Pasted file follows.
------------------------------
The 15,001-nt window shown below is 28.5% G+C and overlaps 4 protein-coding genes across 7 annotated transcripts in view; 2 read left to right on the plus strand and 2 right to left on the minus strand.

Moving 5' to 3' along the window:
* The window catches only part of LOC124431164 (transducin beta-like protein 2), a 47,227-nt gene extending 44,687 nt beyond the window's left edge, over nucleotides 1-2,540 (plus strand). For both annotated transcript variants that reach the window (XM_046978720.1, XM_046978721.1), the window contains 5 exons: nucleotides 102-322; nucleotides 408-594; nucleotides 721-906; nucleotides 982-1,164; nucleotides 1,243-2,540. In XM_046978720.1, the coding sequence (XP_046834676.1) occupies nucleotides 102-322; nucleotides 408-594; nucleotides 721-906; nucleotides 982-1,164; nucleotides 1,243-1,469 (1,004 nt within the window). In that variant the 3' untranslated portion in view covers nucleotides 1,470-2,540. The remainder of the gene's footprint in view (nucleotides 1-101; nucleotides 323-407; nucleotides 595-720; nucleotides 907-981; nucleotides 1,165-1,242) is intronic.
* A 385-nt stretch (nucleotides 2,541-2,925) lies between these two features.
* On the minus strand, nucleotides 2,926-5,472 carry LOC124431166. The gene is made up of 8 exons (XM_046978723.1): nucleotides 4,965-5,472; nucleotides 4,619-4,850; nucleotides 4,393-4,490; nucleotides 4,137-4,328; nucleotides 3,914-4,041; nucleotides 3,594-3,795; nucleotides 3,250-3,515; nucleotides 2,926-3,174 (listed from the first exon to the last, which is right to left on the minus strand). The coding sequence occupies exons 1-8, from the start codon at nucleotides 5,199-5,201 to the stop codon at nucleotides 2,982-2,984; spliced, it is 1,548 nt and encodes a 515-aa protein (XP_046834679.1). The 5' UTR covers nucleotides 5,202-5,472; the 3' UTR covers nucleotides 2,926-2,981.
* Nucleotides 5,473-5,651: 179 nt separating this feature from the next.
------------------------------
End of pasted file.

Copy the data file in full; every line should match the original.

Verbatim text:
The 15,001-nt window shown below is 28.5% G+C and overlaps 4 protein-coding genes across 7 annotated transcripts in view; 2 read left to right on the plus strand and 2 right to left on the minus strand.

Moving 5' to 3' along the window:
* The window catches only part of LOC124431164 (transducin beta-like protein 2), a 47,227-nt gene extending 44,687 nt beyond the window's left edge, over nucleotides 1-2,540 (plus strand). For both annotated transcript variants that reach the window (XM_046978720.1, XM_046978721.1), the window contains 5 exons: nucleotides 102-322; nucleotides 408-594; nucleotides 721-906; nucleotides 982-1,164; nucleotides 1,243-2,540. In XM_046978720.1, the coding sequence (XP_046834676.1) occupies nucleotides 102-322; nucleotides 408-594; nucleotides 721-906; nucleotides 982-1,164; nucleotides 1,243-1,469 (1,004 nt within the window). In that variant the 3' untranslated portion in view covers nucleotides 1,470-2,540. The remainder of the gene's footprint in view (nucleotides 1-101; nucleotides 323-407; nucleotides 595-720; nucleotides 907-981; nucleotides 1,165-1,242) is intronic.
* A 385-nt stretch (nucleotides 2,541-2,925) lies between these two features.
* On the minus strand, nucleotides 2,926-5,472 carry LOC124431166. The gene is made up of 8 exons (XM_046978723.1): nucleotides 4,965-5,472; nucleotides 4,619-4,850; nucleotides 4,393-4,490; nucleotides 4,137-4,328; nucleotides 3,914-4,041; nucleotides 3,594-3,795; nucleotides 3,250-3,515; nucleotides 2,926-3,174 (listed from the first exon to the last, which is right to left on the minus strand). The coding sequence occupies exons 1-8, from the start codon at nucleotides 5,199-5,201 to the stop codon at nucleotides 2,982-2,984; spliced, it is 1,548 nt and encodes a 515-aa protein (XP_046834679.1). The 5' UTR covers nucleotides 5,202-5,472; the 3' UTR covers nucleotides 2,926-2,981.
* Nucleotides 5,473-5,651: 179 nt separating this feature from the next.